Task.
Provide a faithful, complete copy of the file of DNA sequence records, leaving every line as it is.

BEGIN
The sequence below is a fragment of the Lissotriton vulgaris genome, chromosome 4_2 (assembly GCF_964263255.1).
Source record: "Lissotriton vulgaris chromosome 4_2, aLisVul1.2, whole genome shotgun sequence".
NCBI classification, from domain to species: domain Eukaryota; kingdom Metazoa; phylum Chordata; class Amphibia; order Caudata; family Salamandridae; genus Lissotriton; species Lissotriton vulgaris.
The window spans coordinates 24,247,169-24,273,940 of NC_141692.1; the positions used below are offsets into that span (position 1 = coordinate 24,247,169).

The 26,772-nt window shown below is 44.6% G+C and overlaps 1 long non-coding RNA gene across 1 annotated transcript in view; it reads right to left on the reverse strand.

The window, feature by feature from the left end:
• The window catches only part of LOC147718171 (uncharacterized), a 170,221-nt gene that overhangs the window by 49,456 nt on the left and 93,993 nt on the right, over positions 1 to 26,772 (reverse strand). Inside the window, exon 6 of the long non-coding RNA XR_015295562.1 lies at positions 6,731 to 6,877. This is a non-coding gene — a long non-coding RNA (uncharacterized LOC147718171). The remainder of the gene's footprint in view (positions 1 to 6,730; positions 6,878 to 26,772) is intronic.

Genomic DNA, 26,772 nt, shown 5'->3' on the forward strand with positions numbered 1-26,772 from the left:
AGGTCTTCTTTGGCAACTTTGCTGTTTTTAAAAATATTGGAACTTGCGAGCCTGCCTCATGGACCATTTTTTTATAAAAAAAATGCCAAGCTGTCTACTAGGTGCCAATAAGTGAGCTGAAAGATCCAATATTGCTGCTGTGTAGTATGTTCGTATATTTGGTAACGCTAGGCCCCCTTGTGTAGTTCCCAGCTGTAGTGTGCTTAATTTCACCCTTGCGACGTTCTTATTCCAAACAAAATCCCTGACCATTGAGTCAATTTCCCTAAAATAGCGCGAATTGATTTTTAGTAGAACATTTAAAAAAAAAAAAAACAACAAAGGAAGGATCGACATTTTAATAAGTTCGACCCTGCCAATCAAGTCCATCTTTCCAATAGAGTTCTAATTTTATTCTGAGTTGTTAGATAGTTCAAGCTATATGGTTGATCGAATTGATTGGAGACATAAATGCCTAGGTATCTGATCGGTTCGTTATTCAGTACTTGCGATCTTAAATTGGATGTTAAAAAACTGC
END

The sequence below is a fragment of the Lissotriton vulgaris genome, chromosome 4_2 (assembly GCF_964263255.1).
Source record: "Lissotriton vulgaris chromosome 4_2, aLisVul1.2, whole genome shotgun sequence".
NCBI classification, from domain to species: domain Eukaryota; kingdom Metazoa; phylum Chordata; class Amphibia; order Caudata; family Salamandridae; genus Lissotriton; species Lissotriton vulgaris.
The window spans coordinates 24,247,169-24,273,940 of NC_141692.1; the positions used below are offsets into that span (position 1 = coordinate 24,247,169).

The 26,772-nt window shown below is 44.6% G+C and overlaps 1 long non-coding RNA gene across 1 annotated transcript in view; it reads right to left on the reverse strand.

The window, feature by feature from the left end:
• The window catches only part of LOC147718171 (uncharacterized), a 170,221-nt gene that overhangs the window by 49,456 nt on the left and 93,993 nt on the right, over positions 1 to 26,772 (reverse strand). Inside the window, exon 6 of the long non-coding RNA XR_015295562.1 lies at positions 6,731 to 6,877. This is a non-coding gene — a long non-coding RNA (uncharacterized LOC147718171). The remainder of the gene's footprint in view (positions 1 to 6,730; positions 6,878 to 26,772) is intronic.

Genomic DNA, 26,772 nt, shown 5'->3' on the forward strand with positions numbered 1-26,772 from the left:
AGGTCTTCTTTGGCAACTTTGCTGTTTTTAAAAATATTGGAACTTGCGAGCCTGCCTCATGGACCATTTTTTTATAAAAAAAATGCCAAGCTGTCTACTAGGTGCCAATAAGTGAGCTGAAAGATCCAATATTGCTGCTGTGTAGTATGTTCGTATATTTGGTAACGCTAGGCCCCCTTGTGTAGTTCCCAGCTGTAGTGTGCTTAATTTCACCCTTGCGACGTTCTTATTCCAAACAAAATCCCTGACCATTGAGTCAATTTCCCTAAAATAGCGCGAATTGATTTTTAGTAGAACATTTAAAAAAAAAAAAAACAACAAAGGAAGGATCGACATTTTAATAAGTTCGACCCTGCCAATCAAGTCCATCTTTCCAATAGAGTTCTAATTTTATTCTGAGTTGTTAGATAGTTCAAGCTATATGGTTGATCGAATTGATTGGAGACATAAATGCCTAGGTATCTGATCGGTTCGTTATTCAGTACTTGCGATCTTAAATTGGATGTTAAAAAACTGC